Usually the desired parts are made in multiple quantities on the wafer—from hundreds to thousands—and then either scribed and snapped or diced using a rotary saw. This is known as wafer-scale batch processing and is an important reason small parts made this way can be so cost-effective. True, the process is expensive per batch, but when spread over hundreds of parts, cost per part becomes very low. Also, tolerances are good on each individual part and across the wafer diameter. Wafers consisting of thousands of parts can be stacked and bonded together to create more-complex geometries.

Lithographic Etching of Other Materials. It is possible to etch a wide variety of materials in a manner similar to silicon etching (see Table I for specific materials). It is also possible to use special resists or patterns that produce 3-D surfaces rather than just cutting a 2-D pattern straight down. For instance, on glass it is possible to etch microlenses this way with a kind of graduated tint-pattern mask exposed onto the surface. This causes the material to etch at different rates at different points on the diameter, creating a curved surface.

Electrodeposition. Electrodeposition is the manufacturing of parts by electrodepositing metals into a mold. Typically, for 2.5-D parts, precision features are made on the mold using lithographic techniques. For instance, hundreds to thousands of intricate, thin-walled metal parts can be made at once using a master mold. The surface of the conductive mold is passivated such that the precision electrodeposited parts can be released.

Complex 3-D parts are generally electrodeposited on a precision-machined substrate. The substrate or mold material is selected so that it will preferentially etch relative to the electrodeposited part. For example, an aluminum mold can be quickly etched away, leaving electrodeposited nickel parts.


With the exception of electrodeposition, most of the above light-based processes are subtractive. It is also possible to add low-aspect-ratio features to the surfaces of microparts using the following techniques. Materials can be built up over the whole surface or in selectively masked areas. For instance, electrical wiring can be added to the surface of a ceramic part by depositing a thin conductive layer onto the surface and then electroplating a thicker layer of gold onto the tracks, making them capable of carrying meaningful current.

Physical and Chemical Vapor Deposition. Physical vapor deposition (PVD) and chemical vapor deposition (CVD) are processes for coating materials onto surfaces. They are typically done in a vacuum chamber. With PVD, many materials can be vaporized with heat or can be "sputtered" onto surfaces with great control over the resultant depth. CVD is similar to PVD but uses a chemical reaction in the vapor or at the surface to deliver and bond new materials. Typically, CVD is useful in the production of many metals and particularly ceramic coatings. It is also possible to use lasers (laser CVD) to selectively bond materials in specific locations where the heat has triggered the necessary reaction.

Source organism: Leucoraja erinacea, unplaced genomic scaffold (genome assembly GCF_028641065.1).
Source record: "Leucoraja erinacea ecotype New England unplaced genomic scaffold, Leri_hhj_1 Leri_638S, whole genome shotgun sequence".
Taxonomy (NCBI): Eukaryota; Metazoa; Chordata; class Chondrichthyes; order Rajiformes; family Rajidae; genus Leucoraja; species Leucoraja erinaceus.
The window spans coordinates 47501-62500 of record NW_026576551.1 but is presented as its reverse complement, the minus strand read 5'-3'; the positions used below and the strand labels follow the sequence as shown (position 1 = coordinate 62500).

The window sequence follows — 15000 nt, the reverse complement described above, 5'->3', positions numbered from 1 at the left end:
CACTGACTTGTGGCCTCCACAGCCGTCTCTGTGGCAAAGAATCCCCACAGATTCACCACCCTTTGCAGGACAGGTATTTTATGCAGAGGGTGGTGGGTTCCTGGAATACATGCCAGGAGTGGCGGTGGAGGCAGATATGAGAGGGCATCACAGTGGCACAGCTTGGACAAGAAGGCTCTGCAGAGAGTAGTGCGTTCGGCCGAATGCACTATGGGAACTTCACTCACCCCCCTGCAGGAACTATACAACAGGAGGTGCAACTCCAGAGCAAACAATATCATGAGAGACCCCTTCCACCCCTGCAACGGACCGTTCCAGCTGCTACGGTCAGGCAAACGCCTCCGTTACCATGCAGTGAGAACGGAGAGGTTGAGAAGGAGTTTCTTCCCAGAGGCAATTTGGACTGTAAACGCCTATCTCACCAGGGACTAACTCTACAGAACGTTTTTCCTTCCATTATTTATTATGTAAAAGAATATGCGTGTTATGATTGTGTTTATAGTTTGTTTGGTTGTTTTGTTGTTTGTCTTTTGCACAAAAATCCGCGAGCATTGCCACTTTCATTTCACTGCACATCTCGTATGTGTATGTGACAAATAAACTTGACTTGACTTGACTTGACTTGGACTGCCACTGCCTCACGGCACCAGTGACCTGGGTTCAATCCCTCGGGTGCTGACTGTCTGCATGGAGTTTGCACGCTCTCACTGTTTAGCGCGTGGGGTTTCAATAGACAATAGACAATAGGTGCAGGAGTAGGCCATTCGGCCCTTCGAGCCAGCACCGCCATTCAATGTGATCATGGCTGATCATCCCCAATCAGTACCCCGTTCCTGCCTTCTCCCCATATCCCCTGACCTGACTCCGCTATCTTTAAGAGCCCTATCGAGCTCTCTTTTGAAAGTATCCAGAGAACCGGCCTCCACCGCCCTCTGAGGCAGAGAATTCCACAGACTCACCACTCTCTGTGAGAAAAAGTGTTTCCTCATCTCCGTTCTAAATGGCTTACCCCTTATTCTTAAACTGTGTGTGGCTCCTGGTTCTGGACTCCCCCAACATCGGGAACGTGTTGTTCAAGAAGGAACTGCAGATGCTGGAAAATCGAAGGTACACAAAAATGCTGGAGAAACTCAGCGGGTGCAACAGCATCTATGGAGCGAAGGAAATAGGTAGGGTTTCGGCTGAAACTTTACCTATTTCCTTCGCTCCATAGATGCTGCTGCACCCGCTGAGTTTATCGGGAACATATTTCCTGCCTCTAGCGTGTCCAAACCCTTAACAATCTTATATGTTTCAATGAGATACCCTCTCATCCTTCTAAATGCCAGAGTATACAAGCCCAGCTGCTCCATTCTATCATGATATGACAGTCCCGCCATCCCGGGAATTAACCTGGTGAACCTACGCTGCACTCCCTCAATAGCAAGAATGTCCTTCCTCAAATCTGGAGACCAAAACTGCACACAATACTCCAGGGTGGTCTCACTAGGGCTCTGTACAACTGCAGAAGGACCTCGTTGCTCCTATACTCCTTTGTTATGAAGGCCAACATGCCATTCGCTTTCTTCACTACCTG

An electroformed, microfluid-control nickel structure with a 200-µm wall.

Project Management. Most medical manufacturers are well aware that they must consider all aspects of design, manufacturing, and regulatory requirements at the early concept stages to avoid downstream problems. Microfabricated design solutions require that such efforts be increased tenfold.

Several of the processes detailed in this article are relatively immature and chances are that many medical designers are tackling small-part design problems for the first time. If the development team is not well informed, it may miss major opportunities to solve problems in an innovative, cost-effective, and time- efficient way. Companies may seek expert advice for their designers by hiring team members from industries with past exposure to micromanufacturing technologies, bringing in experienced consultants to jump-start the effort, and asking potential vendors for their input on possible solutions early in the design cycle.

Design Management. In the creation of microparts, which comes first, the design or the manufacturing method? The intelligent response is neither. Manufacturers should not design the part and then go looking for a process, nor should they pick a process and design within its restrictions.

Instead, the project should start with an open-minded and informed brainstorming process where all factors are thrown in. Manufacturers should lay out the design freedoms, tolerances, and functional requirements in a way all on the team can understand, then challenge them to be creative with solutions. The partially formed design possibilities can be brought to vendors for critical feedback.